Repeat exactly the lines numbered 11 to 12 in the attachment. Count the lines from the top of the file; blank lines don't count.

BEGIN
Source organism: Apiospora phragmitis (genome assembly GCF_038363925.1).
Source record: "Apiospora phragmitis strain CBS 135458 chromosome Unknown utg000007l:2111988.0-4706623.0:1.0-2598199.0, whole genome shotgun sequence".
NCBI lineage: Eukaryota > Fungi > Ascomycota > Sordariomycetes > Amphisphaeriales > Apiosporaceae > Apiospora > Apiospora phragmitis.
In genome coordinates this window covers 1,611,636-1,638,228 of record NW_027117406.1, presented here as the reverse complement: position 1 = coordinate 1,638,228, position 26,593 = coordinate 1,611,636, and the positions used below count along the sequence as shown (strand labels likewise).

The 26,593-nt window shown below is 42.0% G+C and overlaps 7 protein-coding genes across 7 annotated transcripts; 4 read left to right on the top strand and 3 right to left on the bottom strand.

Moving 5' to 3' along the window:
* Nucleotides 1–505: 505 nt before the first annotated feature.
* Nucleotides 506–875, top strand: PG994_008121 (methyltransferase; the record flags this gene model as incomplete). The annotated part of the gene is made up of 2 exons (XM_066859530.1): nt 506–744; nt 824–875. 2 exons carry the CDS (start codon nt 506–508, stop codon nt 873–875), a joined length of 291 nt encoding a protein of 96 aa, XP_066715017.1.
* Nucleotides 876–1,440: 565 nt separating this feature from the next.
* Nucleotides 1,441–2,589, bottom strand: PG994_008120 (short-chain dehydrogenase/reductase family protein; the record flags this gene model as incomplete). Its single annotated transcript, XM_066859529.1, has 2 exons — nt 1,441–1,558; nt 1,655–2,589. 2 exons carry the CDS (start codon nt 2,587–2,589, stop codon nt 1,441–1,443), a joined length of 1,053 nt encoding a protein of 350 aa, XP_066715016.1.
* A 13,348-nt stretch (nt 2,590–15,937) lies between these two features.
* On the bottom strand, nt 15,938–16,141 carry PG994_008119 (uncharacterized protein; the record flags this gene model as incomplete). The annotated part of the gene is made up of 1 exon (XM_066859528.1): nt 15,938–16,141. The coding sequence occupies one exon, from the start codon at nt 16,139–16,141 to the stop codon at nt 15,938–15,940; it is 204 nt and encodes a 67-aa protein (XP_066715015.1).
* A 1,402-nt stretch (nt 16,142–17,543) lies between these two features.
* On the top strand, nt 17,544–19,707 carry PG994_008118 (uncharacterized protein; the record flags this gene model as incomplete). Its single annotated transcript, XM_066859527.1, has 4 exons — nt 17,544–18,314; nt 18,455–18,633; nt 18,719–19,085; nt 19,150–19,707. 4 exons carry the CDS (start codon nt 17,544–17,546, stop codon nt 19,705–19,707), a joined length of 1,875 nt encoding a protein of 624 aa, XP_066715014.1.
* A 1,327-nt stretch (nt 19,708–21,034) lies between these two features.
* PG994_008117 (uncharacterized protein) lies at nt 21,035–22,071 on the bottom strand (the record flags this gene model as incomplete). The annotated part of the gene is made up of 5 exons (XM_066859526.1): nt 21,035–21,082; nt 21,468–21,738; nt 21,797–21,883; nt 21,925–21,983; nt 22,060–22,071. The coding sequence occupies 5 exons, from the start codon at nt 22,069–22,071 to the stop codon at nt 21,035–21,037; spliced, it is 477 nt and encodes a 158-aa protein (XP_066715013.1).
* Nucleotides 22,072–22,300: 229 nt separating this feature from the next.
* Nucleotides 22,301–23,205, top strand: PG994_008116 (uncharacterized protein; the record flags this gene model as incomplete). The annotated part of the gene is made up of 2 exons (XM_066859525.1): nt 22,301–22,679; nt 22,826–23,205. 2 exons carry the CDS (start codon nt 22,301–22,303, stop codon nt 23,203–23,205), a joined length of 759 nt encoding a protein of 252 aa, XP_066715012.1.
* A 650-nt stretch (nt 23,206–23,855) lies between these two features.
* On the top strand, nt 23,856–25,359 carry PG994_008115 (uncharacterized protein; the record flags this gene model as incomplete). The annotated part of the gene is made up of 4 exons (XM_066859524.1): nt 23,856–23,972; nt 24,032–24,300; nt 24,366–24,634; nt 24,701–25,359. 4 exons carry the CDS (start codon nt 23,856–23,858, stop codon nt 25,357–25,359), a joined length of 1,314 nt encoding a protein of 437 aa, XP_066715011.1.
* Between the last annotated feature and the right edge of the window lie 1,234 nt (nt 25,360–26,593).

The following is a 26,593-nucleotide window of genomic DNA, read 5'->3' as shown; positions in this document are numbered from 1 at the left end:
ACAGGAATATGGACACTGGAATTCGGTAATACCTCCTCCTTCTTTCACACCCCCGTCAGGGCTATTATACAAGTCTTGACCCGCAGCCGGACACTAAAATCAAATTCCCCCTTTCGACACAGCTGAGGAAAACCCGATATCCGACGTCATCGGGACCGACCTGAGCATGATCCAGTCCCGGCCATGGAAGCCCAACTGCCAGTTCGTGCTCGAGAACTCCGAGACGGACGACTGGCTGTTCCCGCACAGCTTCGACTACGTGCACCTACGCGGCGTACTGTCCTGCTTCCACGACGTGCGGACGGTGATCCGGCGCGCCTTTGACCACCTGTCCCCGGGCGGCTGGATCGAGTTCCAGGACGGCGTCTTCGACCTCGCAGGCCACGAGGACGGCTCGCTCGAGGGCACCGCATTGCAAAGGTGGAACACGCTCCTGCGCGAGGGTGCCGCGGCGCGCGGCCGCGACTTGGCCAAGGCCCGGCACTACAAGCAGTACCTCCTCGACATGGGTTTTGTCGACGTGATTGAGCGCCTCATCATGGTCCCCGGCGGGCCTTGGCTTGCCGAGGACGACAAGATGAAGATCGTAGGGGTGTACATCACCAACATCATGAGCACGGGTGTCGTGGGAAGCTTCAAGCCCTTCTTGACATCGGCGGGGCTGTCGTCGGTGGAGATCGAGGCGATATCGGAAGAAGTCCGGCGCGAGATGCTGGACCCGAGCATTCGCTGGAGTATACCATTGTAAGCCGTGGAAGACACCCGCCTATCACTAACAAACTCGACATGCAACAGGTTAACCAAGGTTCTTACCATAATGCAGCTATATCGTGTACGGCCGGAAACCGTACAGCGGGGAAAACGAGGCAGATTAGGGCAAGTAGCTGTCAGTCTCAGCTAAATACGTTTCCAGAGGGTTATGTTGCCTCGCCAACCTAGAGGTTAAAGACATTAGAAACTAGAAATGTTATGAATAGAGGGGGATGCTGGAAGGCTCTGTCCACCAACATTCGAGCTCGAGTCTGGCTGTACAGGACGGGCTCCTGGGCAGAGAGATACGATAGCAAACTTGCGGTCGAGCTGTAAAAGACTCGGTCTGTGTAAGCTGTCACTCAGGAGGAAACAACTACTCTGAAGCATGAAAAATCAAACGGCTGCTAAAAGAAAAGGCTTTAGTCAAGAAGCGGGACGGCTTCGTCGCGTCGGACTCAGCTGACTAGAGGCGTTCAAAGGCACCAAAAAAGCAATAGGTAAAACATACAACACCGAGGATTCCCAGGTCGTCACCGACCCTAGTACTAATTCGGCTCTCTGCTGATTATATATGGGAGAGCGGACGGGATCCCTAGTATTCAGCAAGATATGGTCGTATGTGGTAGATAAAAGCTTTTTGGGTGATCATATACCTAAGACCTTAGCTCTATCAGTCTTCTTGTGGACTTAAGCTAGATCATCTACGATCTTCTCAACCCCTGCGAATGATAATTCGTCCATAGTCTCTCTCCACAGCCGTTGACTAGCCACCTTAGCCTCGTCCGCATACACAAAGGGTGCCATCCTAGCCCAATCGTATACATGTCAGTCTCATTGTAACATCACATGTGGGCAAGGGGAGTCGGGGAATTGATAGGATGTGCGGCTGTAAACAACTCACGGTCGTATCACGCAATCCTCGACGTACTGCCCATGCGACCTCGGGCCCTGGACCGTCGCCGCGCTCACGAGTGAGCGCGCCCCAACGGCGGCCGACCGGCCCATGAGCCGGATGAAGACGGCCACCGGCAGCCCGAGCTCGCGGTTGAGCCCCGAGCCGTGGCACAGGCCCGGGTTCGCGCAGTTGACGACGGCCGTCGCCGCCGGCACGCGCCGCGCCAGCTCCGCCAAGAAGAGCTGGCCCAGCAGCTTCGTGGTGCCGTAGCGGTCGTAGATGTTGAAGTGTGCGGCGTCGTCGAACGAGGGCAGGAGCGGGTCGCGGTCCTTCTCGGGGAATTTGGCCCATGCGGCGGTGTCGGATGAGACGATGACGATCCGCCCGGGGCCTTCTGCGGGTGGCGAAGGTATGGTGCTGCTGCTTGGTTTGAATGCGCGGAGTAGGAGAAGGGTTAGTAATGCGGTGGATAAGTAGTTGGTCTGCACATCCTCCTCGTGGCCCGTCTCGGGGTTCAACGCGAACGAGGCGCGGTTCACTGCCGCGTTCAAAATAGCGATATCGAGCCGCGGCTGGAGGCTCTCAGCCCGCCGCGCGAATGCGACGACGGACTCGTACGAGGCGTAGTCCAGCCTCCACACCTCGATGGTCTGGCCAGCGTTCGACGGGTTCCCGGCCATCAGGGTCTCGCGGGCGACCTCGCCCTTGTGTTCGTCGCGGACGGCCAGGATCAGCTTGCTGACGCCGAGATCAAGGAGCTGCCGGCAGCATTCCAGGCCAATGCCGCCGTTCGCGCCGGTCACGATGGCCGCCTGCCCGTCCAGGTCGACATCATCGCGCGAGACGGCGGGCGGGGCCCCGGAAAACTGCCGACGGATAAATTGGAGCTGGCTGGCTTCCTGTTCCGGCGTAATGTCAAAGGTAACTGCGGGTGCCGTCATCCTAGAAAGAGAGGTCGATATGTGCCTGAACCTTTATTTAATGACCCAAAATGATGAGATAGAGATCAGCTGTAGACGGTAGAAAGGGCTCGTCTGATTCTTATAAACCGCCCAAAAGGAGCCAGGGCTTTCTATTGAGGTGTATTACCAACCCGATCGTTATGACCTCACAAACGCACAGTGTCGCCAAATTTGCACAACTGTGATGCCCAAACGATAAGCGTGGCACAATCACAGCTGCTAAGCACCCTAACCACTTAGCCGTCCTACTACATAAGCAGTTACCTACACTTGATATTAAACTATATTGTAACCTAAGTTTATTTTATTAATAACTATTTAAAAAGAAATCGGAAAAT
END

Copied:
* A 13,348-nt stretch (nt 2,590–15,937) lies between these two features.
* On the bottom strand, nt 15,938–16,141 carry PG994_008119 (uncharacterized protein; the record flags this gene model as incomplete). The annotated part of the gene is made up of 1 exon (XM_066859528.1): nt 15,938–16,141. The coding sequence occupies one exon, from the start codon at nt 16,139–16,141 to the stop codon at nt 15,938–15,940; it is 204 nt and encodes a 67-aa protein (XP_066715015.1).